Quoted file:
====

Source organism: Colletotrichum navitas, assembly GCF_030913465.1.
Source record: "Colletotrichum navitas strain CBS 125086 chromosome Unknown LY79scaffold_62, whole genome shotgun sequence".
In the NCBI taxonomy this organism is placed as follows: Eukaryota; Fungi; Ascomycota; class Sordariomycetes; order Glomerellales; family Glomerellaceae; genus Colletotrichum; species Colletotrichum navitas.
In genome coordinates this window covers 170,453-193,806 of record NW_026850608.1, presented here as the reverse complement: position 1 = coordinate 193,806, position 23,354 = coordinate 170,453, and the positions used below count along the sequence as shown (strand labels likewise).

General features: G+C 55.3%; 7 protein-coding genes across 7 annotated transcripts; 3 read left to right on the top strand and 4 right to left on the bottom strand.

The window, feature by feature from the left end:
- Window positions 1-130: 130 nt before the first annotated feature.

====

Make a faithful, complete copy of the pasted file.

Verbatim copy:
Source organism: Colletotrichum navitas, assembly GCF_030913465.1.
Source record: "Colletotrichum navitas strain CBS 125086 chromosome Unknown LY79scaffold_62, whole genome shotgun sequence".
In the NCBI taxonomy this organism is placed as follows: Eukaryota; Fungi; Ascomycota; class Sordariomycetes; order Glomerellales; family Glomerellaceae; genus Colletotrichum; species Colletotrichum navitas.
In genome coordinates this window covers 170,453-193,806 of record NW_026850608.1, presented here as the reverse complement: position 1 = coordinate 193,806, position 23,354 = coordinate 170,453, and the positions used below count along the sequence as shown (strand labels likewise).

General features: G+C 55.3%; 7 protein-coding genes across 7 annotated transcripts; 3 read left to right on the top strand and 4 right to left on the bottom strand.

The window, feature by feature from the left end:
- Window positions 1-130: 130 nt before the first annotated feature.